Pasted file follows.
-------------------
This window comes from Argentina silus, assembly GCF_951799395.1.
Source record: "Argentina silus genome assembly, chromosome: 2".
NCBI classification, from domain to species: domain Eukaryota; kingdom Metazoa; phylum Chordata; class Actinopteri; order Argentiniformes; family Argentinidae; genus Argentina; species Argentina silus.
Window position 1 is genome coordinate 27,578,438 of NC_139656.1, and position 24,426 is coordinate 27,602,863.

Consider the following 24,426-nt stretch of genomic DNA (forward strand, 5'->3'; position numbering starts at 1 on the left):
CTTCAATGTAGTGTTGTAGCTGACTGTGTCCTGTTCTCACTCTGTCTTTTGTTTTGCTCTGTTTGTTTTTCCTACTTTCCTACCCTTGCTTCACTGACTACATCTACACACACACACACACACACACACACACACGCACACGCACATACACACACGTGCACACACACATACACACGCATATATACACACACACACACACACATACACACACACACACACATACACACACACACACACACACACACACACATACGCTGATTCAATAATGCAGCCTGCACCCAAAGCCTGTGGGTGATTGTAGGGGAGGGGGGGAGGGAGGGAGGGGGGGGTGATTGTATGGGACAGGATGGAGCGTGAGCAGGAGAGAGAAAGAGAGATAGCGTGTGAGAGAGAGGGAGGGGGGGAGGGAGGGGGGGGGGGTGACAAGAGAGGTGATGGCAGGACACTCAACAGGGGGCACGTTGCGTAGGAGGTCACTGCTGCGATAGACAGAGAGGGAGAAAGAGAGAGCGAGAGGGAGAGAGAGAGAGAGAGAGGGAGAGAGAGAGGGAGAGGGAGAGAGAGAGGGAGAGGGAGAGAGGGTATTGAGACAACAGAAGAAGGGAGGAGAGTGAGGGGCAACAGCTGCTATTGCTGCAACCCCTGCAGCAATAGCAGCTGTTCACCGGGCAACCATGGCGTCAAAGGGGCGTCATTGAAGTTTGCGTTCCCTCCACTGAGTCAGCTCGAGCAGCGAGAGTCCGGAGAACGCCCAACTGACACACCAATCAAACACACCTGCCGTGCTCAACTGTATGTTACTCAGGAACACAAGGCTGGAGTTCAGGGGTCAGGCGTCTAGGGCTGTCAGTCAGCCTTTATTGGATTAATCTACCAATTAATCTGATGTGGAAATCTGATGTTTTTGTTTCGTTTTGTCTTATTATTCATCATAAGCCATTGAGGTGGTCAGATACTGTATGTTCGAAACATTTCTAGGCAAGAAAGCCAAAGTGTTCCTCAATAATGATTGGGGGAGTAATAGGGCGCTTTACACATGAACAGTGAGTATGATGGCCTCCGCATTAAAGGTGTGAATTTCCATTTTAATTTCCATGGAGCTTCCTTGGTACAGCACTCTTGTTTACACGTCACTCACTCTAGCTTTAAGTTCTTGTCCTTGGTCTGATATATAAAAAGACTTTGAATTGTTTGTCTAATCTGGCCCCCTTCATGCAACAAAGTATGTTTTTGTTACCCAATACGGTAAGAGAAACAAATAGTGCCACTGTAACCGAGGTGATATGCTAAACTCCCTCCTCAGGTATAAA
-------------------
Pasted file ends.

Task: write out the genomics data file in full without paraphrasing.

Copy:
This window comes from Argentina silus, assembly GCF_951799395.1.
Source record: "Argentina silus genome assembly, chromosome: 2".
NCBI classification, from domain to species: domain Eukaryota; kingdom Metazoa; phylum Chordata; class Actinopteri; order Argentiniformes; family Argentinidae; genus Argentina; species Argentina silus.
Window position 1 is genome coordinate 27,578,438 of NC_139656.1, and position 24,426 is coordinate 27,602,863.

Consider the following 24,426-nt stretch of genomic DNA (forward strand, 5'->3'; position numbering starts at 1 on the left):
CTTCAATGTAGTGTTGTAGCTGACTGTGTCCTGTTCTCACTCTGTCTTTTGTTTTGCTCTGTTTGTTTTTCCTACTTTCCTACCCTTGCTTCACTGACTACATCTACACACACACACACACACACACACACACACGCACACGCACATACACACACGTGCACACACACATACACACGCATATATACACACACACACACACACATACACACACACACACACATACACACACACACACACACACACACACACATACGCTGATTCAATAATGCAGCCTGCACCCAAAGCCTGTGGGTGATTGTAGGGGAGGGGGGGAGGGAGGGAGGGGGGGGTGATTGTATGGGACAGGATGGAGCGTGAGCAGGAGAGAGAAAGAGAGATAGCGTGTGAGAGAGAGGGAGGGGGGGAGGGAGGGGGGGGGGGTGACAAGAGAGGTGATGGCAGGACACTCAACAGGGGGCACGTTGCGTAGGAGGTCACTGCTGCGATAGACAGAGAGGGAGAAAGAGAGAGCGAGAGGGAGAGAGAGAGAGAGAGAGGGAGAGAGAGAGGGAGAGGGAGAGAGAGAGGGAGAGGGAGAGAGGGTATTGAGACAACAGAAGAAGGGAGGAGAGTGAGGGGCAACAGCTGCTATTGCTGCAACCCCTGCAGCAATAGCAGCTGTTCACCGGGCAACCATGGCGTCAAAGGGGCGTCATTGAAGTTTGCGTTCCCTCCACTGAGTCAGCTCGAGCAGCGAGAGTCCGGAGAACGCCCAACTGACACACCAATCAAACACACCTGCCGTGCTCAACTGTATGTTACTCAGGAACACAAGGCTGGAGTTCAGGGGTCAGGCGTCTAGGGCTGTCAGTCAGCCTTTATTGGATTAATCTACCAATTAATCTGATGTGGAAATCTGATGTTTTTGTTTCGTTTTGTCTTATTATTCATCATAAGCCATTGAGGTGGTCAGATACTGTATGTTCGAAACATTTCTAGGCAAGAAAGCCAAAGTGTTCCTCAATAATGATTGGGGGAGTAATAGGGCGCTTTACACATGAACAGTGAGTATGATGGCCTCCGCATTAAAGGTGTGAATTTCCATTTTAATTTCCATGGAGCTTCCTTGGTACAGCACTCTTGTTTACACGTCACTCACTCTAGCTTTAAGTTCTTGTCCTTGGTCTGATATATAAAAAGACTTTGAATTGTTTGTCTAATCTGGCCCCCTTCATGCAACAAAGTATGTTTTTGTTACCCAATACGGTAAGAGAAACAAATAGTGCCACTGTAACCGAGGTGATATGCTAAACTCCCTCCTCAGGTATAAA